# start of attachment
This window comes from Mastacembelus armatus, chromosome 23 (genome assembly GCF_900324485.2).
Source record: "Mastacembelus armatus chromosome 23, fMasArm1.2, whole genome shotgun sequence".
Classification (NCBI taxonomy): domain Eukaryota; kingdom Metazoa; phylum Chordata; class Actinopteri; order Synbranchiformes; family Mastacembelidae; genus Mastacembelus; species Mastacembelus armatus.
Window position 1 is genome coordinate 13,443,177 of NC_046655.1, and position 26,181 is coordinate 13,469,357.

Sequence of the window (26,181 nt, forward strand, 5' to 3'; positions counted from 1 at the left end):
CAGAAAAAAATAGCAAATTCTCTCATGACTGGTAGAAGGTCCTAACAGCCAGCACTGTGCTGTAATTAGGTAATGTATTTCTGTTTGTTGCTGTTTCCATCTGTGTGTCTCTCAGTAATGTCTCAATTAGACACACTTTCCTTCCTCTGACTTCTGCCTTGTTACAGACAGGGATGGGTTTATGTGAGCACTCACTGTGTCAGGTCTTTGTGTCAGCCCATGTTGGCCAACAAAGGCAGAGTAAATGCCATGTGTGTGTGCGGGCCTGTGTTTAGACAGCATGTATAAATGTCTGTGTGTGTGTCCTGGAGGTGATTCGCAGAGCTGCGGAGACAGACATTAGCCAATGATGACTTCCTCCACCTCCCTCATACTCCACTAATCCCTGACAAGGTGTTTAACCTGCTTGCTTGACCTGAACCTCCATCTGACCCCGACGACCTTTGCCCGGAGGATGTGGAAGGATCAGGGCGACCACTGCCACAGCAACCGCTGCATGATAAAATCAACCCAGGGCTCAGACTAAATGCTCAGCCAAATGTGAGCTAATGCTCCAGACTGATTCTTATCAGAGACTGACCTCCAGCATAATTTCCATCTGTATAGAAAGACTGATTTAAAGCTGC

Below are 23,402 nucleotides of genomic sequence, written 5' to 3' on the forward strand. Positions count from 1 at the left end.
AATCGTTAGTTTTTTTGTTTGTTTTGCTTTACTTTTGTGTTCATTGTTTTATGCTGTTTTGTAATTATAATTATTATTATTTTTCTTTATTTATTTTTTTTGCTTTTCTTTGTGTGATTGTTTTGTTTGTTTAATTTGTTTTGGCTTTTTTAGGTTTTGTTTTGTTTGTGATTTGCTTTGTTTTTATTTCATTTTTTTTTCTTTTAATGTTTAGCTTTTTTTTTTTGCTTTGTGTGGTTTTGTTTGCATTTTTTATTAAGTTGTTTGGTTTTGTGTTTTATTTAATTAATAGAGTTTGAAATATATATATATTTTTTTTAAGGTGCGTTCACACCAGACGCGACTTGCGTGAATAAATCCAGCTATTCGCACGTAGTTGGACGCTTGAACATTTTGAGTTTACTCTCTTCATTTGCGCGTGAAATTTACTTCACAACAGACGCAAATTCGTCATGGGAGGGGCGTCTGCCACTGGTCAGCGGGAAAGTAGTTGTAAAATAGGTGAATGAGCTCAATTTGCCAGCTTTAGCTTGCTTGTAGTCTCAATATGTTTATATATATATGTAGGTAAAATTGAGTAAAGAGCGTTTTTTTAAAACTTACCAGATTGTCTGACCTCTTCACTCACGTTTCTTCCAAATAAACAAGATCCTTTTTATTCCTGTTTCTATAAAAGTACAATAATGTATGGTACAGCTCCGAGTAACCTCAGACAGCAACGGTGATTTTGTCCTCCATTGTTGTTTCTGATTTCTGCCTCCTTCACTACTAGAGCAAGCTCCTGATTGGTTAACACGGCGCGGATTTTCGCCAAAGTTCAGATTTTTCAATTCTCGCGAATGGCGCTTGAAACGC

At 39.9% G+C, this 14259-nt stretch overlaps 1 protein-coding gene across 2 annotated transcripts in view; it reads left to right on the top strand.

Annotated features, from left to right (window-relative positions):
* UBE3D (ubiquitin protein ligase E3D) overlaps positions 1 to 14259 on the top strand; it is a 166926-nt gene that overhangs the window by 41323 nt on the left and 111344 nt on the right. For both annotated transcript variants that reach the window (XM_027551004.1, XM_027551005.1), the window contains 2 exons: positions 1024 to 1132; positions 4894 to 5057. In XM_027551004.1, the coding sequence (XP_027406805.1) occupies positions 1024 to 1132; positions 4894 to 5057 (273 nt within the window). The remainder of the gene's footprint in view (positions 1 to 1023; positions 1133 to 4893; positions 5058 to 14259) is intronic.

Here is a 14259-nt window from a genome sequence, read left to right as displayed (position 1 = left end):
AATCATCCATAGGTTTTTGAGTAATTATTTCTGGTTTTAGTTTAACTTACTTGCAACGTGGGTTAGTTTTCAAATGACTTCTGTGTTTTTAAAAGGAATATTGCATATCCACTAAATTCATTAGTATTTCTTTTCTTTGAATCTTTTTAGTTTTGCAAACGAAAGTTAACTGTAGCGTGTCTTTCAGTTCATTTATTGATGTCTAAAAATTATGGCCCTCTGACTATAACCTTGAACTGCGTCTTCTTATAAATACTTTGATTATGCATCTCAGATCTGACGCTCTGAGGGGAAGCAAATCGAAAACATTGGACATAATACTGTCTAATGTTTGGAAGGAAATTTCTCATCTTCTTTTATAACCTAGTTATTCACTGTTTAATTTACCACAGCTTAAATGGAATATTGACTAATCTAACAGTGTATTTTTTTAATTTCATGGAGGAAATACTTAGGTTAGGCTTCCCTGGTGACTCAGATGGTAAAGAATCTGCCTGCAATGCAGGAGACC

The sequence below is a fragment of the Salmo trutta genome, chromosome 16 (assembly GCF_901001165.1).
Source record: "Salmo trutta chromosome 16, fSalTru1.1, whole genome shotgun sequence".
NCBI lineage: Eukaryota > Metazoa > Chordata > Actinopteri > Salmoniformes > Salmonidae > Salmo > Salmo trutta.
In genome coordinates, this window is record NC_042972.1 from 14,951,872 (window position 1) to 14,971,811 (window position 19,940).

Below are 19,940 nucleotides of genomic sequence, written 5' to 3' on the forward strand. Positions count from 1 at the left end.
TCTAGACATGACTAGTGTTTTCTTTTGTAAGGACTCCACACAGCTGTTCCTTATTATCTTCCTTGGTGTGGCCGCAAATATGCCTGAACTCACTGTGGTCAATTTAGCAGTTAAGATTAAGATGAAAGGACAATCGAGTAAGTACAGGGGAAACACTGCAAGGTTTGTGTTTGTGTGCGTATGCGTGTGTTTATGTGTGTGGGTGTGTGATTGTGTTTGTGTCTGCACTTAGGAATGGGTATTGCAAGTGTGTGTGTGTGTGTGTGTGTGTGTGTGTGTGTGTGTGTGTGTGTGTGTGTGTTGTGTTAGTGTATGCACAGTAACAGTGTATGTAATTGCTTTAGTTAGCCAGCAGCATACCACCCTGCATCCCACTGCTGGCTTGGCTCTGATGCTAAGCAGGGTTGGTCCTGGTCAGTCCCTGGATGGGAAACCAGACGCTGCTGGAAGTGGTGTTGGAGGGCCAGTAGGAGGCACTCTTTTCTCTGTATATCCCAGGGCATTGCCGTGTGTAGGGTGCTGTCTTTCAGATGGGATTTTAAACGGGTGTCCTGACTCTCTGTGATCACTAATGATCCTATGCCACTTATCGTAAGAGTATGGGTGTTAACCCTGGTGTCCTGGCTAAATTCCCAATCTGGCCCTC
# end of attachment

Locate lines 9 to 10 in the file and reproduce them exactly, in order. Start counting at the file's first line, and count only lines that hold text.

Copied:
At 39.9% G+C, this 14259-nt stretch overlaps 1 protein-coding gene across 2 annotated transcripts in view; it reads left to right on the top strand.

Annotated features, from left to right (window-relative positions):